Which Joe gave his name to ‘sloppy joes’? We look at five interesting sandwiches and their lexical origins.
Used as a euphemism for the word “fuck” because of the latter's taboo status.
- ‘Usually, I'm pretty careful about the F-word, but when an opportunity like this one presents itself, it's hard to resist…’
- ‘I'm a prude, I don't say the F-word, but… I'm also an American and my likes and dislikes are my own, I don't impose them on others.’
- ‘I would like to see notices, or even laws, prohibiting the use of the F-word and other obscenities in all public places.’
- ‘Indeed, since today's universal F-words have largely surrendered their old power to shock or even, perhaps, to intensify, it would be good to see some of the old expletives creeping back into the language.’
- ‘What set it off was the use of the F-word on prime-time television.’
- ‘Besides violence, another ingredient which these hip hop groups have in common in the lyrics to their ‘songs’ are liberal use of the F-word and aggressive, sexually explicit and degrading references to women.’
- ‘Needless to say, when my visit makes it on to the Tuesday late edition of the show, they have cut out the F-word.’
- ‘He is a likeable man, warm and friendly, talking at machine-gun pace, telling one story after another and finding ever more inventive uses for the F-word.’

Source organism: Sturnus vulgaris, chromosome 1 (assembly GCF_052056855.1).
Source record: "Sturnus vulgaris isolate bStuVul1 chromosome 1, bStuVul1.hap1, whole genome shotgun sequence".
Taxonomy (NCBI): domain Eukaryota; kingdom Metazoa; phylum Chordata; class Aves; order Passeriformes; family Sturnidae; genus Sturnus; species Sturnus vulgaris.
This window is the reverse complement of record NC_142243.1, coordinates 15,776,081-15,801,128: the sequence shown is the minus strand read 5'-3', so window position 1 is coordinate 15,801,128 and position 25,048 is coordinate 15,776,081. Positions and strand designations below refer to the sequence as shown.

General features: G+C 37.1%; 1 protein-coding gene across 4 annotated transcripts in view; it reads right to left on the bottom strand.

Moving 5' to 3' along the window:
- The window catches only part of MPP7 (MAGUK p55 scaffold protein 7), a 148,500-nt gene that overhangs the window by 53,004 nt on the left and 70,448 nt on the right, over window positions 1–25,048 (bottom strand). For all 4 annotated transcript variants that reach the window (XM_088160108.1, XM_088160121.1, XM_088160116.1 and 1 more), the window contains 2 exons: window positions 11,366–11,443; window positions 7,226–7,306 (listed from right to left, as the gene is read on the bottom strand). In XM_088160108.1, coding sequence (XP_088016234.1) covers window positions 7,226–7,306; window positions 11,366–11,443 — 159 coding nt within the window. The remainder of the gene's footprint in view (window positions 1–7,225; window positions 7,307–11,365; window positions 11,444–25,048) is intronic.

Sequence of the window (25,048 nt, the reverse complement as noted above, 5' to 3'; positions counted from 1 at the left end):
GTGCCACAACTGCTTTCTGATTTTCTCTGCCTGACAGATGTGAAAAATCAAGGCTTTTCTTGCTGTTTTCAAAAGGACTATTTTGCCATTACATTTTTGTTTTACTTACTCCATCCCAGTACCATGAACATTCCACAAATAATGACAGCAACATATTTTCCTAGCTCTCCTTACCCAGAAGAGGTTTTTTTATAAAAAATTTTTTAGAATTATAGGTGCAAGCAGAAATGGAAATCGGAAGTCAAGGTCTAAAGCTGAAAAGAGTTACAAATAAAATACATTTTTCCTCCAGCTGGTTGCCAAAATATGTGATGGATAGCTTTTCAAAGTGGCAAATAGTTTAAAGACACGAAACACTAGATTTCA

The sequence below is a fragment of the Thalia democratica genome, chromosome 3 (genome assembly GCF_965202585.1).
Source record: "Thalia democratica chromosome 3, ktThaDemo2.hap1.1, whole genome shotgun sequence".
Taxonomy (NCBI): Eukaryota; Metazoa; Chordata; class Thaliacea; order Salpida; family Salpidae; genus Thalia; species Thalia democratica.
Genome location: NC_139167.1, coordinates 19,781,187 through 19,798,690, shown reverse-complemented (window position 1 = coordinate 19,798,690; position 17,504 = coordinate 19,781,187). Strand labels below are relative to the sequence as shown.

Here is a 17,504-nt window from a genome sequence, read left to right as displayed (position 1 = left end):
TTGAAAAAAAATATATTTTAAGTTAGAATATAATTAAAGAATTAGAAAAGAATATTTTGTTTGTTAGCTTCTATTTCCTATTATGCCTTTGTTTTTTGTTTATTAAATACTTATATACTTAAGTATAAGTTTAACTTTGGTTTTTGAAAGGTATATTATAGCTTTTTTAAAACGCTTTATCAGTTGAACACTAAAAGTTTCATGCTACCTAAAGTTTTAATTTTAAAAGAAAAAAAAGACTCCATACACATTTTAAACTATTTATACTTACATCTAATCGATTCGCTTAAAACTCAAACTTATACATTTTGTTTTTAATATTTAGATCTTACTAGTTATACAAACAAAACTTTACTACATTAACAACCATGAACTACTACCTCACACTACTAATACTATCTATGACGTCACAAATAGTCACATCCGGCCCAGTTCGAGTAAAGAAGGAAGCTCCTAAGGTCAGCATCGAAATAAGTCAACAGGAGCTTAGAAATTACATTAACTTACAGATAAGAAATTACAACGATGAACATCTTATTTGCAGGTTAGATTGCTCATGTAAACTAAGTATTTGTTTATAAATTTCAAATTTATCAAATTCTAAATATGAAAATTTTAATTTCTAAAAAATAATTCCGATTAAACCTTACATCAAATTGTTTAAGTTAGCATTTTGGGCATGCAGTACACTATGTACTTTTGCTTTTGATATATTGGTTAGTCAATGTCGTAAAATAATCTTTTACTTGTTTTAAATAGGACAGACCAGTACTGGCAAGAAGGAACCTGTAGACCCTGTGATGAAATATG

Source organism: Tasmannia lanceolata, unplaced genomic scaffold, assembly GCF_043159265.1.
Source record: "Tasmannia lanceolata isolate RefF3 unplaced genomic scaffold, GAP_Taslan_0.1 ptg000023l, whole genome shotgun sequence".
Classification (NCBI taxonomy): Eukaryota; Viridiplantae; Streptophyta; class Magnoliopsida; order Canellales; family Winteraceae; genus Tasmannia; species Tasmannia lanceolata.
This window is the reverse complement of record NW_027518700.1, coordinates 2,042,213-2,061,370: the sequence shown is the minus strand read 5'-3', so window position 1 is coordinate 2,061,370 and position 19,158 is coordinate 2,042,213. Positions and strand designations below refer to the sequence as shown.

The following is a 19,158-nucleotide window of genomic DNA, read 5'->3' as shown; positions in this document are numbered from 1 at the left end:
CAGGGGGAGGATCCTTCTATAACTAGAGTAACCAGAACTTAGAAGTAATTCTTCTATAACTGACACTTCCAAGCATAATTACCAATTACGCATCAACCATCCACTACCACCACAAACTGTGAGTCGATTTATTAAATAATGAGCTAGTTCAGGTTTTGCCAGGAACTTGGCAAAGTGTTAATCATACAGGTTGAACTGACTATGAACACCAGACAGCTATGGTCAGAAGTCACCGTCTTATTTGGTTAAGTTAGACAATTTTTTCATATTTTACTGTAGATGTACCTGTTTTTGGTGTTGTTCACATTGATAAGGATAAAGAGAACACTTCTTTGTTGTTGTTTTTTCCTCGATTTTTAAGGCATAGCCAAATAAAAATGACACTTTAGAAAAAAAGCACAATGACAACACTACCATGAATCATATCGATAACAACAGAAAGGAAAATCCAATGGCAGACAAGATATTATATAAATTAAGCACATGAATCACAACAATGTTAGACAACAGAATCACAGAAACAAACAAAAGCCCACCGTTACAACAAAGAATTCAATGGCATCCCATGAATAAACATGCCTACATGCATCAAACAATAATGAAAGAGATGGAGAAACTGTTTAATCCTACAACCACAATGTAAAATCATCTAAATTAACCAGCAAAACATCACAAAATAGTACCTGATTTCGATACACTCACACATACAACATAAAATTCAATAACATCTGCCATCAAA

- ‘You go walk in the city centre of York and hear couples with young children using the F-word.’
- ‘Curtis, too, seems content to trade on the familiar, using the F-word to comic effect once again and throwing in enough chases down streets after loved ones, and last-minute airport dashes, to have you baying for some restraint.’
- ‘Obligatory F-words notwithstanding, it's an old-fashioned play, and a bit square - not in its subject matter so much as in its sense of humor.’
- ‘People who have been fighting in the trenches for a long, long time, as well as newcomers to politics who got their first taste of bitter defeat against the forces of the F-word.’
- ‘Controversy concerning social realities, both implicit and explicit in the F-word, may also account for getting a record number of people out to vote.’
- ‘Teenage speech in Greenock includes the F-word as verb, adjective, adverb, or expletive in almost every sentence.’
- ‘Now the F-word has become almost a badge of honour.’
- ‘However, we consistently leverage F-words to get our clients television, radio and print coverage.’
- ‘There obviously aren't 3,168 F-words in it, there couldn't be that many in two hours even if that was the only word which was sung.’
- ‘Apart from the millions of F-words, I didn't enjoy its delving into the teenage sub-culture.’
- ‘Aged nine in 1971, I had never even heard of the F-word.’
We take a look at several popular, though confusing, punctuation marks.
From Afghanistan to Zimbabwe, discover surprising and intriguing language facts from around the globe.
The definitions of ‘buddy’ and ‘bro’ in the OED have recently been revised. We explore their history and increase in popularity.